Rising insecurity at work
Labour & European Law Review Weekly Issue 501 21 December 2016
The number of workers who lack access to key employment rights has nearly doubled in a decade to 1.5 million, according to a new TUC report published last week.
The report “Living on the Edge: The rise of job insecurity in modern Britain” sets out how, because of increasing insecurity at work, working people have fewer rights and protections at work. The TUC estimates that there are now 3.2 million workers (one in ten of the working population) who face significant insecurity at work.
Although it is difficult to quantify the number of those missing out on key employment rights because of the complexity of UK employment law, the TUC has worked out from labour market data that:
- 1.5 million people are now at risk of missing out on family-friendly rights such as rights to maternity, paternity, adoption and shared parental leave, including the right to return to their job after taking time off
- 1.7 million self-employed people lack access to these rights
- 1.5 million people may have no right to an itemised pay slip making it more difficult to receive the correct pay; and may also be missing out on protection from unfair dismissal
The TUC argues that the government should act to ensure that everyone has decent rights and protection at work by:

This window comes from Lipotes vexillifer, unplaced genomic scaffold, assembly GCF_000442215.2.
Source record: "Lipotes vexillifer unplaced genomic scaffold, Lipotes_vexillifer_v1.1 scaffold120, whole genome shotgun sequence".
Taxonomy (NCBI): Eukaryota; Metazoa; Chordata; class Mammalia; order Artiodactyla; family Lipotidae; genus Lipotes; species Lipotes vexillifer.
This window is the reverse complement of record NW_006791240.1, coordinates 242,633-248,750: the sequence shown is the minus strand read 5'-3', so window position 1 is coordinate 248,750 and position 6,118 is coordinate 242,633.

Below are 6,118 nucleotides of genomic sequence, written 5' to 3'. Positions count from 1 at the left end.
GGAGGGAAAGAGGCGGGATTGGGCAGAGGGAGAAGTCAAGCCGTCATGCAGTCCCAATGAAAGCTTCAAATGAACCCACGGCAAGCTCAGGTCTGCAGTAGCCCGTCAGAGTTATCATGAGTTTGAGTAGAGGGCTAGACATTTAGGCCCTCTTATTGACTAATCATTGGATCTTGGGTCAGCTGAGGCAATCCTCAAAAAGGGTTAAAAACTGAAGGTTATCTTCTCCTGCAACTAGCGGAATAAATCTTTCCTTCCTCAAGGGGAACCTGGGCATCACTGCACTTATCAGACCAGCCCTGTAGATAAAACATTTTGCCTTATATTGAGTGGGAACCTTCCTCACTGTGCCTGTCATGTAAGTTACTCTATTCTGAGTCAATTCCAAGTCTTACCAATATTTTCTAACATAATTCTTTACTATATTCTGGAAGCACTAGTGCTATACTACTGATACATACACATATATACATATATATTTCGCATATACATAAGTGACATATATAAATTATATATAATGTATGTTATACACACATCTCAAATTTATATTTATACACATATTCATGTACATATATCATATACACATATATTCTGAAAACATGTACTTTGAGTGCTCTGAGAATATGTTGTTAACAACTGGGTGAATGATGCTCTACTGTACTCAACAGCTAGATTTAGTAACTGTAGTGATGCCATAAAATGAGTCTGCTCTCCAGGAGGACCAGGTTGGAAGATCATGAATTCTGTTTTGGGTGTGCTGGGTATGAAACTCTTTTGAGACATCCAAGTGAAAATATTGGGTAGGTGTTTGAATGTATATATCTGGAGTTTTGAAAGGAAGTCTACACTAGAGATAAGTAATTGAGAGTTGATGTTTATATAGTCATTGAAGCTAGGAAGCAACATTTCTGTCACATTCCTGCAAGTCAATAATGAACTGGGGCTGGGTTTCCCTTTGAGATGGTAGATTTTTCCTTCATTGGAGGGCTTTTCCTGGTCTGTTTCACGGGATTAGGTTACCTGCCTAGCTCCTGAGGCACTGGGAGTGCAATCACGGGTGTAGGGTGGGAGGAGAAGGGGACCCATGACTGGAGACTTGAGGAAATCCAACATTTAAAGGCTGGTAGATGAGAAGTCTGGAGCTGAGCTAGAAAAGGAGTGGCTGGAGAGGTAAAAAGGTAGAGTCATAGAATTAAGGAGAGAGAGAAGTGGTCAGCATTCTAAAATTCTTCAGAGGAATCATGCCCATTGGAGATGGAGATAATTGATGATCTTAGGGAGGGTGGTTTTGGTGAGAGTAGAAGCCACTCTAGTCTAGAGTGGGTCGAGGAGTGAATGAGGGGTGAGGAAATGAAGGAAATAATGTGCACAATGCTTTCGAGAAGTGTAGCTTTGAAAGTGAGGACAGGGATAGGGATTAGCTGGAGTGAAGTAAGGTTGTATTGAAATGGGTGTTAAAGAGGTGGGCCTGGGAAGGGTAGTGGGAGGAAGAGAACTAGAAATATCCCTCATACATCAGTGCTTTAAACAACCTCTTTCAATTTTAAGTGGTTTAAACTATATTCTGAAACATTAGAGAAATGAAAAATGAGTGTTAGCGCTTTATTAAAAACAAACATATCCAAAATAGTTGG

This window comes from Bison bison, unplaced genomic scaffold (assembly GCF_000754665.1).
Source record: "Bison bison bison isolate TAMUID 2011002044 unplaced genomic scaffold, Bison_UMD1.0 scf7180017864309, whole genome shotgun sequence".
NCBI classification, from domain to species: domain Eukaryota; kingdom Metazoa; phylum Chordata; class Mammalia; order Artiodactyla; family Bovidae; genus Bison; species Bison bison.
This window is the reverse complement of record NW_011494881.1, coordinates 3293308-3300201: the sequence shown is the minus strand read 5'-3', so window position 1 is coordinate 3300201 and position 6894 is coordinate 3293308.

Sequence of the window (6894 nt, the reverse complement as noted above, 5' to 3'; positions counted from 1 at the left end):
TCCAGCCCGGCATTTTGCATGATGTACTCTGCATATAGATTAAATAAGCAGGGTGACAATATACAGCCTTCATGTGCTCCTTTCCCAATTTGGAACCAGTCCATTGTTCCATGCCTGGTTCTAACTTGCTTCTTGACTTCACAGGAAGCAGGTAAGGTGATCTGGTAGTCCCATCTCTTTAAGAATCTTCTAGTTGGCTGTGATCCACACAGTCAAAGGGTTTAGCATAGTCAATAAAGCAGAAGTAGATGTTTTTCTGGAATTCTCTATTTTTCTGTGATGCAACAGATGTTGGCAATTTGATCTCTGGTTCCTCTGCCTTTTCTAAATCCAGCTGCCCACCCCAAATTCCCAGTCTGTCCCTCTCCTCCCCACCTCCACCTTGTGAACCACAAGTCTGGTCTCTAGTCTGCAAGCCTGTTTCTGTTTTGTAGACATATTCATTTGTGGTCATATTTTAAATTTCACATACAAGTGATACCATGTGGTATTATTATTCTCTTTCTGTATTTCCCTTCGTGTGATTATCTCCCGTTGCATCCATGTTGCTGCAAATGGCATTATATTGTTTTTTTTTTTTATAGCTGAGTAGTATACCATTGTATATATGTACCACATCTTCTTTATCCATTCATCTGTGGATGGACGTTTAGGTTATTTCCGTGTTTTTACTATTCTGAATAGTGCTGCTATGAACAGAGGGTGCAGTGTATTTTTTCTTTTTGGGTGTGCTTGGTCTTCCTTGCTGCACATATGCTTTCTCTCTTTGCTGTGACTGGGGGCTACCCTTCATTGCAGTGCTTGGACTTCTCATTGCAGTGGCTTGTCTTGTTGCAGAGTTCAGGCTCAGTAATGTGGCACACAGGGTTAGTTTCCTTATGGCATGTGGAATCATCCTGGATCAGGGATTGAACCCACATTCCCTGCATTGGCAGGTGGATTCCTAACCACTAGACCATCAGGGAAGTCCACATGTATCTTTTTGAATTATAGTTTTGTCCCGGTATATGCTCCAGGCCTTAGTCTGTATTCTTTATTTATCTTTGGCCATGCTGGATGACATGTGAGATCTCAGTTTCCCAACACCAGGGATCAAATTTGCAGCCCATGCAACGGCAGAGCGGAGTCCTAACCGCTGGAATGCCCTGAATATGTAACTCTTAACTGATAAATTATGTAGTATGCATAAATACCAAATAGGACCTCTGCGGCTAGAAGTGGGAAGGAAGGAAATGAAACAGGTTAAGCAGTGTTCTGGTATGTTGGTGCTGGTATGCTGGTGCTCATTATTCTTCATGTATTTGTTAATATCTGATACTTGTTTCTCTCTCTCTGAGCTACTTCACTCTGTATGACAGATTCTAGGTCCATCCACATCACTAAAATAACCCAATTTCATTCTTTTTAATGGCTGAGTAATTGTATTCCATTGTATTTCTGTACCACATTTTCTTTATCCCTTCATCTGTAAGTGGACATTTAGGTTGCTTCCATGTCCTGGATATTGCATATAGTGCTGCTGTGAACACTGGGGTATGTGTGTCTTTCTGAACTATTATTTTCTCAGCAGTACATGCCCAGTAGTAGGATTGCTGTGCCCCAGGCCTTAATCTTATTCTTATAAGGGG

- Making existing rights available to everyone in work not only those who qualify for “employee” status. This includes family friendly rights, protection from unfair dismissal and the right to redundancy pay.
- Guaranteeing that self-employment is a choice, not an imposition by the employer. Employers should not therefore be able to “opt-out” of their employment and tax responsibilities simply by labelling someone as self-employed.
- All workers, including those on low pay should be entitled to statutory sick pay and policymakers should look at extending other forms of support such as paternity pay.
- Abolishing tribunal fees so that workers can challenge bad employers in court
- Expanding union presence in workplaces. For instance, making it easier for all workers, including those in precarious jobs, to be able to talk to a union rep. Unions should therefore have a right to access workplaces or to meet with staff during working hours.
Gerard Airey of Thompsons added, "the report from the TUC highlights a major issue in employment law, which is working people being forced into self-employed terms by employers to evade affording them established employment rights.
It's time the government looked harder at these issues and perhaps created a financial penalty for employers who are found to be trying to evade giving employment rights through the guise of self-employment. This may make employers think twice about forcing status upon workers"
To read the full report, go to: https://www.tuc.org.uk/sites/default/files/Living%20on%20the%20Edge%202016.pdf